Waste heat from London Underground to warm homes in Islington
More than 1,350 homes, a school and two leisure centres in Islington are to benefit from a new energy centre that is harnessing waste heat from the London Underground tube network.
The Bunhill 2 Energy Centre was launched today (5 March), to build on an existing Bunhill Heat and Power district heating network, launched in Islington in 2012. The existing centre provided low-carbon heat to two leisure centres and more than 800 homes. Now, the Bunhill 2 Energy Centre adds 550 additional homes to the system, with the potential to supply up to 2,200 homes.
The Bunhill 2 Energy Centre is placed in the disused underground station of City Road. It features an underground two-metre fan which extracts warm air from tunnels on the Northern Line train route. The warm air is used to heat water that is pumped across the local neighbourhood through a new 1.5km network of underground pipes.
Heating bills for council tenants connected to the network will be cut by 10% compared to other community-based hating systems, which can cost half as much as individual systems for homes. Those connected will also have their emissions reduced by 500 tonnes annually.
The Mayor of London, Sadiq Khan, said: “It’s great to see this highly innovative project up and running, recycling waste heat from the Tube to provide a low-carbon, affordable way of heating local homes and businesses. I’ve set London the target of being carbon-neutral by 2030.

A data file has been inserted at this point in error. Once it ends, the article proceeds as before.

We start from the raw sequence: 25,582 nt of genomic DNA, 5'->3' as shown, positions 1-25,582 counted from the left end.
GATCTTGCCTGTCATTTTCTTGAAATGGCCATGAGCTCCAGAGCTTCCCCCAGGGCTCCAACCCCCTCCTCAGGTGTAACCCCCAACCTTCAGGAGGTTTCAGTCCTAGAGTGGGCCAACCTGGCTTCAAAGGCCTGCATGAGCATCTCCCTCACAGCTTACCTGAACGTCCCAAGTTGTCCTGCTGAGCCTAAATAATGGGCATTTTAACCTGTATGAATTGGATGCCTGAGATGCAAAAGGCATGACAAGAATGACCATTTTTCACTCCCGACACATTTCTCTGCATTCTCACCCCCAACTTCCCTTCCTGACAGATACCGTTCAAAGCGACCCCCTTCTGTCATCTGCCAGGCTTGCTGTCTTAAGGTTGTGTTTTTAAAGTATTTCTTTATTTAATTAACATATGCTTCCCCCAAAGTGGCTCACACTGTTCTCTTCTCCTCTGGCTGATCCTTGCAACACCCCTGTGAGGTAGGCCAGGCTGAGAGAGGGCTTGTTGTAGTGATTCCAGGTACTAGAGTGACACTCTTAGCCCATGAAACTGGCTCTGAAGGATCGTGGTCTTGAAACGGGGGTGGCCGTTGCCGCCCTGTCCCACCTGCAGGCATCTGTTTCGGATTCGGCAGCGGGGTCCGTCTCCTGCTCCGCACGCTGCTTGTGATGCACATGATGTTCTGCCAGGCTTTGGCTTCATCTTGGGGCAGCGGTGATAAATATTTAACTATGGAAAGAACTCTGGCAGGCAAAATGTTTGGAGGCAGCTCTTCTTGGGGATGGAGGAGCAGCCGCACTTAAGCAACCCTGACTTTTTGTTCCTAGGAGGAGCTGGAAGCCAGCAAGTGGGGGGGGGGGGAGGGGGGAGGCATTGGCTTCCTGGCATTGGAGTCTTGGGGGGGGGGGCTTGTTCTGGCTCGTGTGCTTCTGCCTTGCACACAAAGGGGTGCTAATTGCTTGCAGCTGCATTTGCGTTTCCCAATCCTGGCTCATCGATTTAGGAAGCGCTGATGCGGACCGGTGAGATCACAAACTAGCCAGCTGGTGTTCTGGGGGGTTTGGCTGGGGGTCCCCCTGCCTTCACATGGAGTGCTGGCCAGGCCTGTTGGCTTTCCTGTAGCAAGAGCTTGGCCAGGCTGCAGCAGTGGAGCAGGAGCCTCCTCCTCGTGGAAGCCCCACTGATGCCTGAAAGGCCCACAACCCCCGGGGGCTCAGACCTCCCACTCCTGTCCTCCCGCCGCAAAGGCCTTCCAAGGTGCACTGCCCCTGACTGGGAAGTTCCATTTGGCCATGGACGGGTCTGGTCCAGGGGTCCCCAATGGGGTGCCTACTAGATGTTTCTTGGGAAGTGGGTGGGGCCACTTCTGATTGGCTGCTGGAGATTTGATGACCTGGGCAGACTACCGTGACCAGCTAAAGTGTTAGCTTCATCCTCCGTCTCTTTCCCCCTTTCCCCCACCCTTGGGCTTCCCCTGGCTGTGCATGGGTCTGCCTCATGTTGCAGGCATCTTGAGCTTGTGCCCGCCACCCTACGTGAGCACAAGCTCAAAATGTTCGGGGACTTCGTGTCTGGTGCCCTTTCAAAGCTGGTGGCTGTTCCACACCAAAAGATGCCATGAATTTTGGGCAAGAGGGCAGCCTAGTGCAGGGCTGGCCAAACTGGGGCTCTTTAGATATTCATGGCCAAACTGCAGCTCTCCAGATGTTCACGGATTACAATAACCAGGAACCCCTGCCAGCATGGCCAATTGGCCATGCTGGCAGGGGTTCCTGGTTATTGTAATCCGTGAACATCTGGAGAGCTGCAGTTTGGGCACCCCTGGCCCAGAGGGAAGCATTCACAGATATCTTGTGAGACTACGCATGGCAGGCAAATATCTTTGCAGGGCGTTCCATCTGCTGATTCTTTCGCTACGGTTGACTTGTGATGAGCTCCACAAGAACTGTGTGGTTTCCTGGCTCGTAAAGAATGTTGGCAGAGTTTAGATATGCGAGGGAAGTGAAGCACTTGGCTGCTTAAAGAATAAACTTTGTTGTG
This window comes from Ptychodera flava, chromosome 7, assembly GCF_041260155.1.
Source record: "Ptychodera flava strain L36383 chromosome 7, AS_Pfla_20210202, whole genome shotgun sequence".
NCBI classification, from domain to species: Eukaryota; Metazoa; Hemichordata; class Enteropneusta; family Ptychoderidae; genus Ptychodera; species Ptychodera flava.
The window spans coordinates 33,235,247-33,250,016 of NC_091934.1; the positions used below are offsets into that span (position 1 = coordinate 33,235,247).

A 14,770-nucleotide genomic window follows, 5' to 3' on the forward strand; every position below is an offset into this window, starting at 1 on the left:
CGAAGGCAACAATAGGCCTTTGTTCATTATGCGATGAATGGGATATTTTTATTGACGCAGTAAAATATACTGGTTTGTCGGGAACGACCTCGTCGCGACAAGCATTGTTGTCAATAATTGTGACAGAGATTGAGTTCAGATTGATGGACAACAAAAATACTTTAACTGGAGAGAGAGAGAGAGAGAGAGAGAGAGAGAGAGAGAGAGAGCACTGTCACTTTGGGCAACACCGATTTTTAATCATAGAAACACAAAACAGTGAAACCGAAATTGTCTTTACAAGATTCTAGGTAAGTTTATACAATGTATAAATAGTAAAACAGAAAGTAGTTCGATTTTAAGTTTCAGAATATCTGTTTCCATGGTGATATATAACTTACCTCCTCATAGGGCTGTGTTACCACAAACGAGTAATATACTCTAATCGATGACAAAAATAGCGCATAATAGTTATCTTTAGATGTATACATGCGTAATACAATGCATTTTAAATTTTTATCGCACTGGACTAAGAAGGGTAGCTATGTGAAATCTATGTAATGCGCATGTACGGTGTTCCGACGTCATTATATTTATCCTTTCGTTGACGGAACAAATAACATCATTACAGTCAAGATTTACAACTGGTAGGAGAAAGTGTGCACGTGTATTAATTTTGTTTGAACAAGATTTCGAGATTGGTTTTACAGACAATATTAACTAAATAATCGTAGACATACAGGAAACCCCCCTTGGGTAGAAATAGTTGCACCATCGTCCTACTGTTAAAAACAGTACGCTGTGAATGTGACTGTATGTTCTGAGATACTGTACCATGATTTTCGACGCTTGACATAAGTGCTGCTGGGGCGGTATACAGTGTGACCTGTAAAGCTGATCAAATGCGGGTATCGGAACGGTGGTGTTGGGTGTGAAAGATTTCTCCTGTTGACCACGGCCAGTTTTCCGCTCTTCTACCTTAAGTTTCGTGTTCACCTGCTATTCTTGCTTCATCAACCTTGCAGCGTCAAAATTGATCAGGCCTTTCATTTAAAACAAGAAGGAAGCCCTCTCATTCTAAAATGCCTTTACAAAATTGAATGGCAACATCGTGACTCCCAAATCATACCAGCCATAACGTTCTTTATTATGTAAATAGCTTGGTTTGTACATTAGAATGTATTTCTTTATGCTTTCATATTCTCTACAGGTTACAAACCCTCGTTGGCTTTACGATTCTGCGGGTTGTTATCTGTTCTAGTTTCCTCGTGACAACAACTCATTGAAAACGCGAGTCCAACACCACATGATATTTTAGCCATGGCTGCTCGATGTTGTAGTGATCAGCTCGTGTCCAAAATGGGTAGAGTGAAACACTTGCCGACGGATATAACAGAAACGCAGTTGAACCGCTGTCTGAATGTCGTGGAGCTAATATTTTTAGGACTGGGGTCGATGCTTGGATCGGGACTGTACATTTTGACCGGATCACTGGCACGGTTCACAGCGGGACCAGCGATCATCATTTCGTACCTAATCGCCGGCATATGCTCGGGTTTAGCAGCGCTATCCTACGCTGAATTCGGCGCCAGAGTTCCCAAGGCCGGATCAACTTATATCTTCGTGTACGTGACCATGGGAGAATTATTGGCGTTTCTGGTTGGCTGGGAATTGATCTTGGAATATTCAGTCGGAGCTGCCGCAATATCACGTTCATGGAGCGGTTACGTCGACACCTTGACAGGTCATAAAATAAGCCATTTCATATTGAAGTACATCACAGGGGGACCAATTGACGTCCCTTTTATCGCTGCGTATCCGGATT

“It’s an ambition that will require innovative projects like Bunhill to help deliver it. If we’re truly going to tackle the climate emergency we will need progressive partnerships between local authorities, City Hall, TfL and others as was demonstrated so perfectly by this project.”
The nearby Moreland Primary School is the first school to be connected to the network, and joins the pool and facilities at Ironmonger Row Baths and Finsbury Leisure Centre in being connected to the system.
The energy centre will deliver additional benefits by feeding green electricity into the London Underground network and a nearby tower block to power lighting and lifts. The fan can also be reversed to help cool the Tube during the hot summer months.
Cllr Rowena Champion, Islington Council’s Executive Member for Environment and Transport, said: “This pioneering project recycles heat that was simply being lost to the environment. We are cutting carbon emissions in a way that also reduces people’s energy bills, helping us to help them at a time when the cost of living is soaring.
“Not only is this contributing to Islington’s commitment to be a net-zero carbon borough by 2030, but this initiative also helps to reduce fuel poverty and make Islington a fairer place, while offering our communities a sustainable, cheaper and greener future. I’m very proud of this exciting project, which promises to make a real difference to residents and the environment.”
Islington isn’t the only area investing in low-carbon heating. Bristol’s aim to achieve carbon neutrality has seen £10m funnelled into expanding a heat network in the area.
Bristol City Council – controlled by Labour – officially declared a climate emergency in November 2018. That motion was unanimously passed and now acts as the foundations for the City’s transformative commitment to become carbon-neutral by 2030.
The Heat Network Investment Project (HNIP) funding will see the city’s heat network expand. It currently supplies more than 1,000 properties with low-carbon heat from a variety of sources. The funding has been provided by BEIS.
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Now this is the sort of joined up, adult thinking we need to harness. Using any waste to create heat for homes, social buildings and even commercial buildings is a great idea.
No such thing as Waste – one man’s waste is another’s gold mine